Commute hundreds of miles to work or lose your job, Edwin Poots tells Derry health staff
Health administration workers in Londonderry have been told that when it comes to their job, they will have to move it or lose it.
The admin staff are being forced to relocate or lose their jobs after the minister decided to press ahead with moves to rationalise operations.
Health Minister Edwin Poots made the move despite widespread opposition from the 43 workers affected, and trade unions.
Government plans to take staff based in Derry and move them to either Omagh, Belfast, Ballymoney or Armagh as part of the Shared Services plan has been met with anger.
Foyle MLA Mark H Durkan said he will continue to fight for the jobs to be retained in Derry.
One employee now facing the possibility of unemployment or a four-hour daily commute to Armagh hit out at the lack of real consultation ahead of the DUP minister's decision.
He said: “My job is one of those being shifted to Co Armagh.
“So the choices I have are either to move to Co Armagh and sell my house — which in the current market is impossible — or I undertake a four-hour round trip every day. Neither is practical.
“This was never a proper consultation process. It was a flawed document to begin with because there was no full quality impact assessment done and we have now been left high and dry.
“We went into the meeting back in January looking for answers but we left with the impression that they had already made up their minds.”
Speaking after questioning the Health Minister on the issue, Mr Durkan said the move would come as a major blow to low-paid health service employees.
He said they would be forced to travel a considerable distance to keep their jobs. “Many of those affected have young families and the demands that working as far afield as Belfast or Armagh would place on them makes it unfeasible for them to remain in their job,” he said.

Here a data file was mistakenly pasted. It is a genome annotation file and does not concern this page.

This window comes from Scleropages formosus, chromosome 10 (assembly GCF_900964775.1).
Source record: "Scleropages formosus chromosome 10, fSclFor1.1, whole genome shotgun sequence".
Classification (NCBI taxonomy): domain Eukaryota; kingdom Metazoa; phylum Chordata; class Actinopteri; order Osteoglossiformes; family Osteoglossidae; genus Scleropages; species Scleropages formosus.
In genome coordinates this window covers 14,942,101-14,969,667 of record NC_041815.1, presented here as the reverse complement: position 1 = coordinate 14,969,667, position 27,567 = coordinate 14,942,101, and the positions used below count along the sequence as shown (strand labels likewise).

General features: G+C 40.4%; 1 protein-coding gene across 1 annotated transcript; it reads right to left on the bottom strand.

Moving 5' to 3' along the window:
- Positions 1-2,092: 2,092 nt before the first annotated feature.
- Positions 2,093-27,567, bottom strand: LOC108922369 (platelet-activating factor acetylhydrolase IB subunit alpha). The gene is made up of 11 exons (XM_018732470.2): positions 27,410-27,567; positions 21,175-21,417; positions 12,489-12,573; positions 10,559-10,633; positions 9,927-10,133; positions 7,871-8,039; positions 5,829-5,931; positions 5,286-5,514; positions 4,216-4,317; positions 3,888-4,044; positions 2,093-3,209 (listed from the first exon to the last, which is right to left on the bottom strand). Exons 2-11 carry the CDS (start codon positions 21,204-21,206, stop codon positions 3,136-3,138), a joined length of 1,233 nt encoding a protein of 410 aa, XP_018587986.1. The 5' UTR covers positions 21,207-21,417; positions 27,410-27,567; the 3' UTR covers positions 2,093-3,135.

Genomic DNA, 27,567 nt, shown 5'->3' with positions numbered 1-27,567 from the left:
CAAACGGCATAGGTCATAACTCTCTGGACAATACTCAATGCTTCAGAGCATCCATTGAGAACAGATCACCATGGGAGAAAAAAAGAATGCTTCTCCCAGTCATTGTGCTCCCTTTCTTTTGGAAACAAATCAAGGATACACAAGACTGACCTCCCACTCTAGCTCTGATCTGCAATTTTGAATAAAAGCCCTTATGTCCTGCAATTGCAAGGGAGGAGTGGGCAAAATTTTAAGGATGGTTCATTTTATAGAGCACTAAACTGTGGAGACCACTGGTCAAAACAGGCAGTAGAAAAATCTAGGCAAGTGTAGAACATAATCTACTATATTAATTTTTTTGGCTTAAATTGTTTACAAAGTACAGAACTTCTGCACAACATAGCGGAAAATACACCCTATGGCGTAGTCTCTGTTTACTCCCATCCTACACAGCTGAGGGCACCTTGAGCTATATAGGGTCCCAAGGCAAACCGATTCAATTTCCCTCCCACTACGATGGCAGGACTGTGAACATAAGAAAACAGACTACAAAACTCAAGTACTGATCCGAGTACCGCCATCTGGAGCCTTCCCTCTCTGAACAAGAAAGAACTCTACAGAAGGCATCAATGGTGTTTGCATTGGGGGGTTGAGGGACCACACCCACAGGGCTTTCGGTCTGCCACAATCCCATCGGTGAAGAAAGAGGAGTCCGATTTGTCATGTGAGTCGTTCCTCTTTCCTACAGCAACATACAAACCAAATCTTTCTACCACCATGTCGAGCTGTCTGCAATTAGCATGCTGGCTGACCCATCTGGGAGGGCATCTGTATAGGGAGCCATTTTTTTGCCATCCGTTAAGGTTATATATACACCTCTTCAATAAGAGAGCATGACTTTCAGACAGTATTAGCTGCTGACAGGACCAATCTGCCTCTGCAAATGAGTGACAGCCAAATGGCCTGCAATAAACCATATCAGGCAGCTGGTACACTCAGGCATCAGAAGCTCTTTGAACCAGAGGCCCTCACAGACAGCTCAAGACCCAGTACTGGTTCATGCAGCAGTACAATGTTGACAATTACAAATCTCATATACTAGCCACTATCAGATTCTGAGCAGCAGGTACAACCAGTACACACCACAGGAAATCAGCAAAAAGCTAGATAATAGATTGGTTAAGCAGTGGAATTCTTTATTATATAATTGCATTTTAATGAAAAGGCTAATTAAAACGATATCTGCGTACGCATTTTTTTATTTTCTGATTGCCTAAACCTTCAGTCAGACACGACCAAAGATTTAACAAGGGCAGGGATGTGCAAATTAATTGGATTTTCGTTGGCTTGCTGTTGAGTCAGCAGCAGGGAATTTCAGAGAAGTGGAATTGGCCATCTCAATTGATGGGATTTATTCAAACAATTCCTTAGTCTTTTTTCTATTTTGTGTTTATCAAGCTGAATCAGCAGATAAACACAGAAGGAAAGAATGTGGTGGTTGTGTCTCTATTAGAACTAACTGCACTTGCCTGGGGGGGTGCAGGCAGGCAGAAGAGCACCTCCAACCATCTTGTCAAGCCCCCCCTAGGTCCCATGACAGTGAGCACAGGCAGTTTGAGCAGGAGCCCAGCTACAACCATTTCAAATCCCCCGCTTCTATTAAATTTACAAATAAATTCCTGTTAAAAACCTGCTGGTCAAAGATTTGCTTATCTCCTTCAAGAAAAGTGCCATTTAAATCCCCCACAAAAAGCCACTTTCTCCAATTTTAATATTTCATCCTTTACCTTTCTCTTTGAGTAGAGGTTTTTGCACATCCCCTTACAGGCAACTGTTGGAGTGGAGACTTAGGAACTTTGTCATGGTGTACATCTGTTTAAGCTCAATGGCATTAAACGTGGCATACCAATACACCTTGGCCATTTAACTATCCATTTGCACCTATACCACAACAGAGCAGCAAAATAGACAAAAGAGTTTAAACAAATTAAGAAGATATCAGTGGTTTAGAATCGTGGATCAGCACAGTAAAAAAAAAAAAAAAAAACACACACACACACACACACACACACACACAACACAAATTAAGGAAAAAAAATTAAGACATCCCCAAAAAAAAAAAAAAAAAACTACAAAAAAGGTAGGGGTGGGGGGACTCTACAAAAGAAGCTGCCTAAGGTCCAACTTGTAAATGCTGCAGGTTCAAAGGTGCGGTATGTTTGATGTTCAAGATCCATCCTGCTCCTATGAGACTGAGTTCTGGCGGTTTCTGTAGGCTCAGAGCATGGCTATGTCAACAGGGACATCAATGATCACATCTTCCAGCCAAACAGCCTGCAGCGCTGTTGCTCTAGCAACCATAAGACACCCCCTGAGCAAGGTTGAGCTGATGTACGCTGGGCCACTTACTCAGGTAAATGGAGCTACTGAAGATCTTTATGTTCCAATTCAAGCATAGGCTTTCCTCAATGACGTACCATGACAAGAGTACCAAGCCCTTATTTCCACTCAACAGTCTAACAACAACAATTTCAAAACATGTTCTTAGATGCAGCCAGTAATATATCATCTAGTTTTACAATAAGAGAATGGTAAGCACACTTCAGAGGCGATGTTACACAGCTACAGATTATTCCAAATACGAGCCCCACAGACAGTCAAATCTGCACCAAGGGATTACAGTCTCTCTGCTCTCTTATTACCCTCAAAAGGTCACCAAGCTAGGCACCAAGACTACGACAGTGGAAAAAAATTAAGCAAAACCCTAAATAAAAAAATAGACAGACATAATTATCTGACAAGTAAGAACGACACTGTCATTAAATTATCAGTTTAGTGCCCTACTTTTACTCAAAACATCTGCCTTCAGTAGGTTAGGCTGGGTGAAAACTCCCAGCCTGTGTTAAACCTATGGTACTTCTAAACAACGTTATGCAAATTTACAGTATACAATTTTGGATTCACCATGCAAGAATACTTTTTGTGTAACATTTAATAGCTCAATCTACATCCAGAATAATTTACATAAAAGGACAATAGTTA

“I commend everyone who has been involved in making representations in responding to the consultation. However, it appears that fears this was a done deal seem to have been well-founded.”
Mr Durkan said he had asked Mr Poots if money will be made available for further voluntary redundancies.
Like every other health trust, the Western Trust operates its own administration department, which looks after its payroll, finance payments and income, recruitment and staff selection, travel and subsistence. But these operations are to be centralised at key centres across Northern Ireland.
- The payroll function will be administered from College Street in Belfast;
- Payment transactions will be undertaken from the Braid Valley Hospital site in Ballymena;
- Income transactions will be located in Omagh, at the Tyrone & Fermanagh Hospital site; and
- Armagh will be the centre for the recruitment and selection function.
Savings yes, but little for workers in Derry
By Steven Alexander
When he made this week’s announcement on the centralisation of health administration jobs, the minister admitted that Londonderry — and its women in particular — would be hit hard.
Nevertheless, Edwin Poots told the Assembly that his controversial plans for shared services were necessary to generate savings of £120m over 10 years, and he expects annual savings to rise to £17m per year — cold comfort to those facing a long daily commute, moving house, or seeking a new job.
The DUP minister said that Derry and Downpatrick would be worst affected, including many women on lower pay scales, often working part-time and with family or other caring commitments.
“While each person has the right to ‘follow their job’ to one of the new centres of expertise, distance may rule that out as an option for some staff,” said Mr Poots.
“Equally, the low turnover rates currently experienced in the HSC (Health and Social Care) means that staff cannot be guaranteed that a vacant post will become available with their existing employer in their current location.”
The minister said he had made two changes\[Shane Donaghey\] to his plans.
He said he would create a temporary recruitment and selection office with around 15 staff in Derry to last up to two years, and would help those affected by the changes in the transition period.
Mr Poots also said that the shift to the new admin centres would start in March 2013, rather than the end of this year.